Bombay High Court: Ravindra V. Ghuge, J., decides a matter as to whether the benefit of compassionate appointment can be granted to the legal heir of the employee, who took voluntary retirement and was never certified as being medically unfit to perform any work, though the reason for opting for retirement was a serious medical condition.

The wife of the deceased addressed the Chief Executive Officer of Zilla Parishad contending that she had no knowledge that her husband had applied for voluntary retirement. Further, she added that he could not sign, and somebody had filled in an application for retirement on his behalf, by way of mischief.

What was the controversy?

After the deceased was granted voluntary retirement in the backdrop of the medical opinion that he was not medically unfit, whether it would entitle petitioner 2 to compassionate appointment?

High Court took into consideration the plight of the deceased and the ignominy that he was suffering. The office colleagues of the deceased used to notice his severe medical problem and he was living a normal life since he was not able to perform any duties, he had become unwanted and undesirable.

After the deceased was relieved on 5th May, 2019, he was admitted to the hospital and passed away within 3 months in the hospital. In view of the said, the time lag after he was relieved and his death, supported the Court’s view.

The Advocate for the Zilla Parishad referred to Cause ‘B’ of Government Resolution to contend that legal representatives can be considered for compassionate appointment if the father/mother was relieved from employment due to a medical condition prior to completing the age of 50 years.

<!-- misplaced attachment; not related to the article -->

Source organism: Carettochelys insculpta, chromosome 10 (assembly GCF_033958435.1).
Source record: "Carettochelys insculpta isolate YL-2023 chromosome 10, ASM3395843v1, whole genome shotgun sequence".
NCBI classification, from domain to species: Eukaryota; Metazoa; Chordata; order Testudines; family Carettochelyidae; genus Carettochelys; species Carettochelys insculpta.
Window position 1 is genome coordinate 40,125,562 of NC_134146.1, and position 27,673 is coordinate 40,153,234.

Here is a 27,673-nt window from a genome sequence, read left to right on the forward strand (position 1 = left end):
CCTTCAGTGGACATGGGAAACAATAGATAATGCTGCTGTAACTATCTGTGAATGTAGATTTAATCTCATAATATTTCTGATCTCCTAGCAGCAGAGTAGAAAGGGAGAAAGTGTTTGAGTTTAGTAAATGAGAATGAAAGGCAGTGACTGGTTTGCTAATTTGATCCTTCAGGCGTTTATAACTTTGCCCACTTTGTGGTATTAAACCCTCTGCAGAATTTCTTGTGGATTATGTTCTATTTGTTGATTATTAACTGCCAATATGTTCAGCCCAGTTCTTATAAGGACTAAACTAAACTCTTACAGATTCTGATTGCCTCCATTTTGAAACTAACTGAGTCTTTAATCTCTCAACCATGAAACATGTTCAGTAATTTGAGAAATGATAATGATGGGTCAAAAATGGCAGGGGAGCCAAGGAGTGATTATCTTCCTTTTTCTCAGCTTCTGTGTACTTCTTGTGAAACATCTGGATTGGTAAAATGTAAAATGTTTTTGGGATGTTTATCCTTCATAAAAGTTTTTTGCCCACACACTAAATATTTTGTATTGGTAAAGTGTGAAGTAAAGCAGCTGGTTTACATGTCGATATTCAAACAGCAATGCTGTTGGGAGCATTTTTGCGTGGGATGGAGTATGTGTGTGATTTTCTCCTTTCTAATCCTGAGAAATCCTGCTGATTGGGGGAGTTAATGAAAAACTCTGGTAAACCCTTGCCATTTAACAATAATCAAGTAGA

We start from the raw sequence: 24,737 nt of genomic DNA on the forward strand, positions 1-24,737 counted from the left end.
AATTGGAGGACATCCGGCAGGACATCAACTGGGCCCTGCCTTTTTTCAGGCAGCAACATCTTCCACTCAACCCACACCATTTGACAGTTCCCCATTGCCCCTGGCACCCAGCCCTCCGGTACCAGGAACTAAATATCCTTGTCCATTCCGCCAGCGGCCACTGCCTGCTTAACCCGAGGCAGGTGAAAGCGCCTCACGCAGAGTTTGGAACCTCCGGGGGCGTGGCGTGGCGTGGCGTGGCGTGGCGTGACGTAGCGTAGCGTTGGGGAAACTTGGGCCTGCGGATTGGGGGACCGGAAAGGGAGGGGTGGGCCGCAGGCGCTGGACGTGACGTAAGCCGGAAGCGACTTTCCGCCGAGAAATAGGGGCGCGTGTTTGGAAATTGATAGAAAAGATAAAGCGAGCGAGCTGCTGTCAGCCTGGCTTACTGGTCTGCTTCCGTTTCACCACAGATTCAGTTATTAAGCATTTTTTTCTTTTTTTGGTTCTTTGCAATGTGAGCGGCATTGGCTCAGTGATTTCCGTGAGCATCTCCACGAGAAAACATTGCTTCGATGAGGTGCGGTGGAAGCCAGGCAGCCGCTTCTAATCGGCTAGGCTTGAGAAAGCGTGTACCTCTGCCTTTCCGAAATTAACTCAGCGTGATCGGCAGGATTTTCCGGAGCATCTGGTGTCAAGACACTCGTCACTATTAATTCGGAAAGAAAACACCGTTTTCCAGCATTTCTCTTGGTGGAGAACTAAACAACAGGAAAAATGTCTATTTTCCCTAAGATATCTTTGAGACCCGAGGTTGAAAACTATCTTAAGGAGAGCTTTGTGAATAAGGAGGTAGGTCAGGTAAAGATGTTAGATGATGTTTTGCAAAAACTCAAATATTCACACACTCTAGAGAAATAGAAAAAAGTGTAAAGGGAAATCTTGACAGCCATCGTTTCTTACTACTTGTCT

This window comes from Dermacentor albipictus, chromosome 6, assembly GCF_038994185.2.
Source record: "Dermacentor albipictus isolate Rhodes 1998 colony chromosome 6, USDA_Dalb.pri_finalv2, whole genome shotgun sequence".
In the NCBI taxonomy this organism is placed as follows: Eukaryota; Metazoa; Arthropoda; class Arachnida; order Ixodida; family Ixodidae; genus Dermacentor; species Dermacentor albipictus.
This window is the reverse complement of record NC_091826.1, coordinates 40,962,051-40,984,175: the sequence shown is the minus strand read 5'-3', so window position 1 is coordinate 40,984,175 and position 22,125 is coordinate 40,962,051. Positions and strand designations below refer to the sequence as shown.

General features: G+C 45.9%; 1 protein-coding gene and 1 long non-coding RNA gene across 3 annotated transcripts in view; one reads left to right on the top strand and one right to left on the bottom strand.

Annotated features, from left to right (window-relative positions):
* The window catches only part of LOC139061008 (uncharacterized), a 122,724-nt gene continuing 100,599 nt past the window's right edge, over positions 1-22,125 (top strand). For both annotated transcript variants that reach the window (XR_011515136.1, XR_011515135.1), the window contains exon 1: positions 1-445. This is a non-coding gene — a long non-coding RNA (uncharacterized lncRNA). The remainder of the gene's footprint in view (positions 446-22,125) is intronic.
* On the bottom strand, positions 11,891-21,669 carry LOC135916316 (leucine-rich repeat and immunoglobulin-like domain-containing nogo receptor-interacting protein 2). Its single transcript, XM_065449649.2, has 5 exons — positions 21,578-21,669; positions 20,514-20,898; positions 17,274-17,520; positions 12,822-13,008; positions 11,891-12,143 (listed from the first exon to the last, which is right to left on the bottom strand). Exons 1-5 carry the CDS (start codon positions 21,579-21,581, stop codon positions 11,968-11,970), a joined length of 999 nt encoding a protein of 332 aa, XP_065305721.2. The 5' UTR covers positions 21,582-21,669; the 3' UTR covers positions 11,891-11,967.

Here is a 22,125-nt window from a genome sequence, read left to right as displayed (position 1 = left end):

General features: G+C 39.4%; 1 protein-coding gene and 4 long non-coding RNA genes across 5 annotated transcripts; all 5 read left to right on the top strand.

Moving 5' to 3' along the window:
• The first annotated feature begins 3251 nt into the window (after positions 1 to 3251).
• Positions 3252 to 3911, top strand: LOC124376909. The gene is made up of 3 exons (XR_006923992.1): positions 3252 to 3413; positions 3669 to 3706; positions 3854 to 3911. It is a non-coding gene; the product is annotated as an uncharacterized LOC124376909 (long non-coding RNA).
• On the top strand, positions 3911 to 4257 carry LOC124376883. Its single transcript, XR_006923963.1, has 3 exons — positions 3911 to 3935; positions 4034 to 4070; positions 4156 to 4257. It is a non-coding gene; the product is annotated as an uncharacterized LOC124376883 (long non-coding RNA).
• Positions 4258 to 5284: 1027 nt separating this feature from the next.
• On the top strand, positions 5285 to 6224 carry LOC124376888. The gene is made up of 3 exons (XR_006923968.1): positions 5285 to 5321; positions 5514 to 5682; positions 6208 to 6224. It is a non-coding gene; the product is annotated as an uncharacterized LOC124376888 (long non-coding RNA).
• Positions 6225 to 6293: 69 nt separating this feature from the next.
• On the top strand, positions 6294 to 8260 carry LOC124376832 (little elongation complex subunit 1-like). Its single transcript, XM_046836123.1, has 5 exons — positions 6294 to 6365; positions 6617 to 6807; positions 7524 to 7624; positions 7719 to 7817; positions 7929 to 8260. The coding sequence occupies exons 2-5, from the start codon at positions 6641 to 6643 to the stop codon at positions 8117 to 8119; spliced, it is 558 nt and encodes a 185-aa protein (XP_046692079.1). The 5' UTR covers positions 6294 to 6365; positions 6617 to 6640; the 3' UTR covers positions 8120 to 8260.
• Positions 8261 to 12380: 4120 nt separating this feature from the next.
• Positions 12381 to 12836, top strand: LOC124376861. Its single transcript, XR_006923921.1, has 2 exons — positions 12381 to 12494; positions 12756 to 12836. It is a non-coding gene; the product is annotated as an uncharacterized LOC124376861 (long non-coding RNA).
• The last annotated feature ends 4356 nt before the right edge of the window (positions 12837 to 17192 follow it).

The above view, in Court’s opinion, was discriminatory and capricious.

It was clear that the deceased did not seek voluntary retirement at the stroke of superannuation, also he did not pretend to be ill or incapacitated to facilitate employment for his son.

As per the facts and circumstances of the case, he was indeed seriously ill and the neurological problem that he was suffering from, was life-threatening considering the MRI scan of his brain conducted by the neurosurgeon. His physical condition continued to deteriorate, and the entire department confirmed the view that he was incapacitated, and he was not in a condition to perform any work, even soft work.

In view of the above, the petition was partly allowed.

The following directions were issued:

  • Petitioner 2, son of the deceased be enlisted in the list of the eligible candidates for compassionate appointment, considering his representation made before he graduated.
  • His seniority in the list of eligible candidates would be from the date when he became an Engineering Graduate.
  • The Chief Executive Officer, Zilla Parishad would consider the availability of a vacancy on which the petitioner 2 could be appointed and accordingly issue an appointment order as and when such vacancy arises.

[Anita Bhujang Wagalgave v. State of Maharashtra, 2022 SCC OnLine Bom 942, decided on 12-4-2022]

Advocates before the Court:

Mr. A.D. Sonkawade, Advocate for petitioners

Ms. R.P. Gaur, AGP for respondents 1 and 2

Mr. S.S. Manale, Advocate for respondent Nos. 3 and 4

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